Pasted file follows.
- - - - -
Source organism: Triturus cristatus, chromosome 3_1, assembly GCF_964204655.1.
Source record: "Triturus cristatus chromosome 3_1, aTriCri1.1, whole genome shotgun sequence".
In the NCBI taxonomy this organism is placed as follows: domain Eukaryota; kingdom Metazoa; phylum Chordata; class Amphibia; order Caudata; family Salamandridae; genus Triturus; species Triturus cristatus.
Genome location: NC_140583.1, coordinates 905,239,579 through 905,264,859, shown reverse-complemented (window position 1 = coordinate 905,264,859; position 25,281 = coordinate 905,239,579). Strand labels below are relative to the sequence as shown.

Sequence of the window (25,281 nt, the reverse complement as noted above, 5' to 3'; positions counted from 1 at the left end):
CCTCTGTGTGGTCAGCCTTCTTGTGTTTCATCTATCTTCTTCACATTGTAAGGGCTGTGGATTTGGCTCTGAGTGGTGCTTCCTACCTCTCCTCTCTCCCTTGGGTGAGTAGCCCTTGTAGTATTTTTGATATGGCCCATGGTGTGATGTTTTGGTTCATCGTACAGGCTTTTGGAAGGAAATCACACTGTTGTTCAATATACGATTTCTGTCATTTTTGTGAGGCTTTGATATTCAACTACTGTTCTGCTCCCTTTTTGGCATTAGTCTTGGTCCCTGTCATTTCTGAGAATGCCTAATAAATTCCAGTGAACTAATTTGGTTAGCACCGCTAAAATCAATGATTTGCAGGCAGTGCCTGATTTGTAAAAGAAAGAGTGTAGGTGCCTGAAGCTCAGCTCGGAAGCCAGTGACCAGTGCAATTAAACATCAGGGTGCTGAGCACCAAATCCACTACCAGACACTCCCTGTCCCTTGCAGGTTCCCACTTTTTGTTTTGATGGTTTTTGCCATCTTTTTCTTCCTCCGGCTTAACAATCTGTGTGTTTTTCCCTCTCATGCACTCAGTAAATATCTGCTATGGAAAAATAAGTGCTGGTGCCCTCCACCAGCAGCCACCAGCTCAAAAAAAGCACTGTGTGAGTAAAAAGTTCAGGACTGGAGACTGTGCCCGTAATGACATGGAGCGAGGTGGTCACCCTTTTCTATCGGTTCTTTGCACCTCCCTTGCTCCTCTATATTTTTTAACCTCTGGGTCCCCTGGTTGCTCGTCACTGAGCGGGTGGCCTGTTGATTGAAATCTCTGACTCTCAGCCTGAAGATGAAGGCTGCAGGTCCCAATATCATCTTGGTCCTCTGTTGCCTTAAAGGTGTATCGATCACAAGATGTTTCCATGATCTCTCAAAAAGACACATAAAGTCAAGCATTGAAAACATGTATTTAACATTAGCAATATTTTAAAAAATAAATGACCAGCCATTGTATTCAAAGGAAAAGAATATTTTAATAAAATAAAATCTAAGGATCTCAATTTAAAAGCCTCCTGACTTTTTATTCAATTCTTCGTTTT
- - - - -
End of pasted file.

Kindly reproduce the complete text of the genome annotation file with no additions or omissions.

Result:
Source organism: Triturus cristatus, chromosome 3_1, assembly GCF_964204655.1.
Source record: "Triturus cristatus chromosome 3_1, aTriCri1.1, whole genome shotgun sequence".
In the NCBI taxonomy this organism is placed as follows: domain Eukaryota; kingdom Metazoa; phylum Chordata; class Amphibia; order Caudata; family Salamandridae; genus Triturus; species Triturus cristatus.
Genome location: NC_140583.1, coordinates 905,239,579 through 905,264,859, shown reverse-complemented (window position 1 = coordinate 905,264,859; position 25,281 = coordinate 905,239,579). Strand labels below are relative to the sequence as shown.

Sequence of the window (25,281 nt, the reverse complement as noted above, 5' to 3'; positions counted from 1 at the left end):
CCTCTGTGTGGTCAGCCTTCTTGTGTTTCATCTATCTTCTTCACATTGTAAGGGCTGTGGATTTGGCTCTGAGTGGTGCTTCCTACCTCTCCTCTCTCCCTTGGGTGAGTAGCCCTTGTAGTATTTTTGATATGGCCCATGGTGTGATGTTTTGGTTCATCGTACAGGCTTTTGGAAGGAAATCACACTGTTGTTCAATATACGATTTCTGTCATTTTTGTGAGGCTTTGATATTCAACTACTGTTCTGCTCCCTTTTTGGCATTAGTCTTGGTCCCTGTCATTTCTGAGAATGCCTAATAAATTCCAGTGAACTAATTTGGTTAGCACCGCTAAAATCAATGATTTGCAGGCAGTGCCTGATTTGTAAAAGAAAGAGTGTAGGTGCCTGAAGCTCAGCTCGGAAGCCAGTGACCAGTGCAATTAAACATCAGGGTGCTGAGCACCAAATCCACTACCAGACACTCCCTGTCCCTTGCAGGTTCCCACTTTTTGTTTTGATGGTTTTTGCCATCTTTTTCTTCCTCCGGCTTAACAATCTGTGTGTTTTTCCCTCTCATGCACTCAGTAAATATCTGCTATGGAAAAATAAGTGCTGGTGCCCTCCACCAGCAGCCACCAGCTCAAAAAAAGCACTGTGTGAGTAAAAAGTTCAGGACTGGAGACTGTGCCCGTAATGACATGGAGCGAGGTGGTCACCCTTTTCTATCGGTTCTTTGCACCTCCCTTGCTCCTCTATATTTTTTAACCTCTGGGTCCCCTGGTTGCTCGTCACTGAGCGGGTGGCCTGTTGATTGAAATCTCTGACTCTCAGCCTGAAGATGAAGGCTGCAGGTCCCAATATCATCTTGGTCCTCTGTTGCCTTAAAGGTGTATCGATCACAAGATGTTTCCATGATCTCTCAAAAAGACACATAAAGTCAAGCATTGAAAACATGTATTTAACATTAGCAATATTTTAAAAAATAAATGACCAGCCATTGTATTCAAAGGAAAAGAATATTTTAATAAAATAAAATCTAAGGATCTCAATTTAAAAGCCTCCTGACTTTTTATTCAATTCTTCGTTTT